1. ## proximity algorithm question

Since there's no forum dedicated for algorithm questions.. thought I could ask here

Suppose I have a collection of coordinates (x,y or x,y,z), and I want to have an operation which looks up the closest n neighbors to a particular coordinate..

My friends told me to do this using quadtrees, and some told me to have some sort of sparse maps or something that I don't understand

What's the best way? There may be a million entries inside this collection..

2. It depends a bit on how your setup is...if you need to get the distance over and over you could build a voxel grid and assign each point to a specific voxel in space(2d or 3d). Then when you lookup the points close to any given point you only need to check the points in the surrounding voxels (If you don't find the wanted amount you may have to check the next set of voxels). If you are unfamiliar with voxels you can simply think of it as slicing up the space into box volumes(3d) or rectangles(2d).

When points change position you can assign them a different voxel ID.

3. Um....(x*x)+(y*y)+(z*z)???

4. For the actual checking of points you could do something like this...create an array of the number of elements you want to find and assign a very large value to each element of the array. Then loop through the points for each point. For each point-distance look for the biggest value in the array and replace it with the current distance if the current distance is less than the array value. That way you will be left with the closest distances. You might want to also create another array and store the points(or indices or whatever) in that as you switch values in the first array.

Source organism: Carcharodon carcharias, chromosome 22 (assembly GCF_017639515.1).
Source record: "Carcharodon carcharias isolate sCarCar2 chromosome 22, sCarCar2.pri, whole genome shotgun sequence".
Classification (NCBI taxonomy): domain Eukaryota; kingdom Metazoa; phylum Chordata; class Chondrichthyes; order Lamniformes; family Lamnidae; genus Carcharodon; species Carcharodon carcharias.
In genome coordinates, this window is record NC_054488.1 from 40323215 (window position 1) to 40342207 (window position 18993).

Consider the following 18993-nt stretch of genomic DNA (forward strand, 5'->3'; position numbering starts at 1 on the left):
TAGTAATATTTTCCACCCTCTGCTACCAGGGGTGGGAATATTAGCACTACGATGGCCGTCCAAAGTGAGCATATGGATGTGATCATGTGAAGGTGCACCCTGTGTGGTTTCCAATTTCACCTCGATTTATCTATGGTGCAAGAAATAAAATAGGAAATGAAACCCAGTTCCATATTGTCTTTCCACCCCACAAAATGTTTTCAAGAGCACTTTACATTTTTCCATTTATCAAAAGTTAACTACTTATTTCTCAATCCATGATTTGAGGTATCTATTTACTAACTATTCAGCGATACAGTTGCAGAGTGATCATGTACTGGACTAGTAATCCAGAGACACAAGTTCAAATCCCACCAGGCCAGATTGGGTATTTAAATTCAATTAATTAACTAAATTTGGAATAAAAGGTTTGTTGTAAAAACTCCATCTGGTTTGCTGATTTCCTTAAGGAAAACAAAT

5. Do these points have floating point or integral coordinates?
I have code that implements a sparse 3D voxel map (as DrSnuggles mentions) in the 'useful classes' section of my website.

You need to tell us more about it however, in order to be suggested the most appropriate answer. Tell us what you told your friends

6. Originally Posted by Bubba
Um....(x*x)+(y*y)+(z*z)???
The question is not how to determine the distance, but rather how to QUICKLY determine a set of closest points. If you have a million points, checking each of them is obvious non-optimal.

The voxel solution is basically a crude simulation of octrees. Building an octree is only a good idea if you are going to be performing these checks repeatedly.

7. Basic idea of octrees:

Space is bounded by a cube. The location and size of this cube in space are arbitrary -- the important part is that it is finite in size. In other words, the values of the points must be bounded -- no infinite points.

D is the dimension of the cube (length of one side).
N is the maximum number of points per node. This should be some reasonably small number.

Start with a root cube with dimension DxDxD. Insert each point into the octree in the following manner:

Code:
```insert_point_in_octree(root, point):
if the number of points in root is <= N:
else:
split root, if not already split, into 8 subcubes of dimension D/2xD/2xD/2 -
-and divvy points into new subcubes
for each subcube:
if point is in subcube:
insert_point_in_octree(subcube, point)
return```
This is like a binary tree, but instead of 2-way branching, we use 8-way branching. And we choose when to split based on how many points are at a node.

Searching the octree is similar, but the logic is more complex, because you have to exclude subcubes which cannot possibly contain points which are "close enough." This is how the octree gets its speed. I leave this difficult part to you